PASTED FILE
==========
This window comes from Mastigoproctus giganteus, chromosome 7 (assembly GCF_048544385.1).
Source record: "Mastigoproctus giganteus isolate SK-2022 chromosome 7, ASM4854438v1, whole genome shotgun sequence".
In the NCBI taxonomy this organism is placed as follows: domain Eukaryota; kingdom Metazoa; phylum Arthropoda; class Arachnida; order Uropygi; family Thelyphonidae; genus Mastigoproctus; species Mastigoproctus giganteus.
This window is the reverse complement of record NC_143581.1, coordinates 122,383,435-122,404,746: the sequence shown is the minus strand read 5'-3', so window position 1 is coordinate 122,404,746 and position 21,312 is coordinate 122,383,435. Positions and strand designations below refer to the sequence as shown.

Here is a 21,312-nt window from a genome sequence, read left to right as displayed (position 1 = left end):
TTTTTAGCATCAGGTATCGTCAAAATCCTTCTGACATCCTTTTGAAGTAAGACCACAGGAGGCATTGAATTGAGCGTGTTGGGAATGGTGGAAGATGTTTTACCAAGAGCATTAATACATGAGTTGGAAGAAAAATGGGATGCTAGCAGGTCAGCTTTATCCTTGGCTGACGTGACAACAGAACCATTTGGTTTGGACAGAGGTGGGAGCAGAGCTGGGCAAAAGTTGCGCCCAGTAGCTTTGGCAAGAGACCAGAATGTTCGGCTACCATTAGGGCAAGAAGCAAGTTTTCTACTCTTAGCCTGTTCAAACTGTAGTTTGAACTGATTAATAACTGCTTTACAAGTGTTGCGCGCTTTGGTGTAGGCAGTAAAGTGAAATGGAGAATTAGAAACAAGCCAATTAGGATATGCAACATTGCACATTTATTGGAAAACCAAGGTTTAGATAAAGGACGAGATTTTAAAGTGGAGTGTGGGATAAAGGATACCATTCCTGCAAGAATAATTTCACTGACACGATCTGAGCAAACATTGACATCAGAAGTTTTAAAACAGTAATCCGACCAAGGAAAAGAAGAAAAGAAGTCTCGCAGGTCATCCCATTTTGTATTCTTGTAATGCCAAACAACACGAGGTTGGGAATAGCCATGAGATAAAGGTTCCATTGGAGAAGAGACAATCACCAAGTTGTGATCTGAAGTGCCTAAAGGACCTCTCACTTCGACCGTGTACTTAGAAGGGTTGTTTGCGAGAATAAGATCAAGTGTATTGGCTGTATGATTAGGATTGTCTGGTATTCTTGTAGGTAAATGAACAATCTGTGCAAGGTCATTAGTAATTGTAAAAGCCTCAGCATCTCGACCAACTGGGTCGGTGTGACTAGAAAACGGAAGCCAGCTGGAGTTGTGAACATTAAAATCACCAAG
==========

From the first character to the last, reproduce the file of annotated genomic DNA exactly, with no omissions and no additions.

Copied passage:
This window comes from Mastigoproctus giganteus, chromosome 7 (assembly GCF_048544385.1).
Source record: "Mastigoproctus giganteus isolate SK-2022 chromosome 7, ASM4854438v1, whole genome shotgun sequence".
In the NCBI taxonomy this organism is placed as follows: domain Eukaryota; kingdom Metazoa; phylum Arthropoda; class Arachnida; order Uropygi; family Thelyphonidae; genus Mastigoproctus; species Mastigoproctus giganteus.
This window is the reverse complement of record NC_143581.1, coordinates 122,383,435-122,404,746: the sequence shown is the minus strand read 5'-3', so window position 1 is coordinate 122,404,746 and position 21,312 is coordinate 122,383,435. Positions and strand designations below refer to the sequence as shown.

Here is a 21,312-nt window from a genome sequence, read left to right as displayed (position 1 = left end):
TTTTTAGCATCAGGTATCGTCAAAATCCTTCTGACATCCTTTTGAAGTAAGACCACAGGAGGCATTGAATTGAGCGTGTTGGGAATGGTGGAAGATGTTTTACCAAGAGCATTAATACATGAGTTGGAAGAAAAATGGGATGCTAGCAGGTCAGCTTTATCCTTGGCTGACGTGACAACAGAACCATTTGGTTTGGACAGAGGTGGGAGCAGAGCTGGGCAAAAGTTGCGCCCAGTAGCTTTGGCAAGAGACCAGAATGTTCGGCTACCATTAGGGCAAGAAGCAAGTTTTCTACTCTTAGCCTGTTCAAACTGTAGTTTGAACTGATTAATAACTGCTTTACAAGTGTTGCGCGCTTTGGTGTAGGCAGTAAAGTGAAATGGAGAATTAGAAACAAGCCAATTAGGATATGCAACATTGCACATTTATTGGAAAACCAAGGTTTAGATAAAGGACGAGATTTTAAAGTGGAGTGTGGGATAAAGGATACCATTCCTGCAAGAATAATTTCACTGACACGATCTGAGCAAACATTGACATCAGAAGTTTTAAAACAGTAATCCGACCAAGGAAAAGAAGAAAAGAAGTCTCGCAGGTCATCCCATTTTGTATTCTTGTAATGCCAAACAACACGAGGTTGGGAATAGCCATGAGATAAAGGTTCCATTGGAGAAGAGACAATCACCAAGTTGTGATCTGAAGTGCCTAAAGGACCTCTCACTTCGACCGTGTACTTAGAAGGGTTGTTTGCGAGAATAAGATCAAGTGTATTGGCTGTATGATTAGGATTGTCTGGTATTCTTGTAGGTAAATGAACAATCTGTGCAAGGTCATTAGTAATTGTAAAAGCCTCAGCATCTCGACCAACTGGGTCGGTGTGACTAGAAAACGGAAGCCAGCTGGAGTTGTGAACATTAAAATCACCAAG